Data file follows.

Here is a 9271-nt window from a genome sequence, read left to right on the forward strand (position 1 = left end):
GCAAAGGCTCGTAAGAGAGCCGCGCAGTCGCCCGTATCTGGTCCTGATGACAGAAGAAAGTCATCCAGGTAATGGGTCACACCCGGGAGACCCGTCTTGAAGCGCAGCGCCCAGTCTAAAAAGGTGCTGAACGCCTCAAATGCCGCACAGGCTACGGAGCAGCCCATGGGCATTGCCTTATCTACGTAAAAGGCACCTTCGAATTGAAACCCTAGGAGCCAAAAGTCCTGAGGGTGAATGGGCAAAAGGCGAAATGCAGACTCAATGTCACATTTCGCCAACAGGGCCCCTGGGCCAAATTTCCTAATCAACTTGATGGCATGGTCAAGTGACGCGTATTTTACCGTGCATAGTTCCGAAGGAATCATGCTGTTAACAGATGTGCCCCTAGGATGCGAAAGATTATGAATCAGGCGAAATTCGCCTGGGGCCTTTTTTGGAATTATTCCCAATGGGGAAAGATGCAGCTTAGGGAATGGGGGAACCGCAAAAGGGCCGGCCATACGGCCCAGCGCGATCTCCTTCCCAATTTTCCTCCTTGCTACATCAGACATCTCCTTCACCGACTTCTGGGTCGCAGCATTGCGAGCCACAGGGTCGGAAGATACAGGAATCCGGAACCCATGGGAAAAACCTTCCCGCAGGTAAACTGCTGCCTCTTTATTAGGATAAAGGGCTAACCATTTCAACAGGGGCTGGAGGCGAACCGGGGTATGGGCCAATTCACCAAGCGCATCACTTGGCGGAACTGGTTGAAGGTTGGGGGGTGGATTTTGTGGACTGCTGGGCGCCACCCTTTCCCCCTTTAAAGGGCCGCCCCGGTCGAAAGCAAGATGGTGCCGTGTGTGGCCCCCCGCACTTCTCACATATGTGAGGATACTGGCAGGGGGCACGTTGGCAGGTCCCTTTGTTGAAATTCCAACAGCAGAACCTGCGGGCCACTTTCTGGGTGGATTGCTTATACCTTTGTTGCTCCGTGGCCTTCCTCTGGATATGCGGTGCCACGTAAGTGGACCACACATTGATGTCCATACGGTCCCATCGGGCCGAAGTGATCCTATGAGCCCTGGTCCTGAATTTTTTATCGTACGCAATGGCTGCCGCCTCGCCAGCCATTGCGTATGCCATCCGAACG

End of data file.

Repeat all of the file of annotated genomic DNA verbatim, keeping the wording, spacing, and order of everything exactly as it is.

Here is a 9271-nt window from a genome sequence, read left to right on the forward strand (position 1 = left end):
GCAAAGGCTCGTAAGAGAGCCGCGCAGTCGCCCGTATCTGGTCCTGATGACAGAAGAAAGTCATCCAGGTAATGGGTCACACCCGGGAGACCCGTCTTGAAGCGCAGCGCCCAGTCTAAAAAGGTGCTGAACGCCTCAAATGCCGCACAGGCTACGGAGCAGCCCATGGGCATTGCCTTATCTACGTAAAAGGCACCTTCGAATTGAAACCCTAGGAGCCAAAAGTCCTGAGGGTGAATGGGCAAAAGGCGAAATGCAGACTCAATGTCACATTTCGCCAACAGGGCCCCTGGGCCAAATTTCCTAATCAACTTGATGGCATGGTCAAGTGACGCGTATTTTACCGTGCATAGTTCCGAAGGAATCATGCTGTTAACAGATGTGCCCCTAGGATGCGAAAGATTATGAATCAGGCGAAATTCGCCTGGGGCCTTTTTTGGAATTATTCCCAATGGGGAAAGATGCAGCTTAGGGAATGGGGGAACCGCAAAAGGGCCGGCCATACGGCCCAGCGCGATCTCCTTCCCAATTTTCCTCCTTGCTACATCAGACATCTCCTTCACCGACTTCTGGGTCGCAGCATTGCGAGCCACAGGGTCGGAAGATACAGGAATCCGGAACCCATGGGAAAAACCTTCCCGCAGGTAAACTGCTGCCTCTTTATTAGGATAAAGGGCTAACCATTTCAACAGGGGCTGGAGGCGAACCGGGGTATGGGCCAATTCACCAAGCGCATCACTTGGCGGAACTGGTTGAAGGTTGGGGGGTGGATTTTGTGGACTGCTGGGCGCCACCCTTTCCCCCTTTAAAGGGCCGCCCCGGTCGAAAGCAAGATGGTGCCGTGTGTGGCCCCCCGCACTTCTCACATATGTGAGGATACTGGCAGGGGGCACGTTGGCAGGTCCCTTTGTTGAAATTCCAACAGCAGAACCTGCGGGCCACTTTCTGGGTGGATTGCTTATACCTTTGTTGCTCCGTGGCCTTCCTCTGGATATGCGGTGCCACGTAAGTGGACCACACATTGATGTCCATACGGTCCCATCGGGCCGAAGTGATCCTATGAGCCCTGGTCCTGAATTTTTTATCGTACGCAATGGCTGCCGCCTCGCCAGCCATTGCGTATGCCATCCGAACG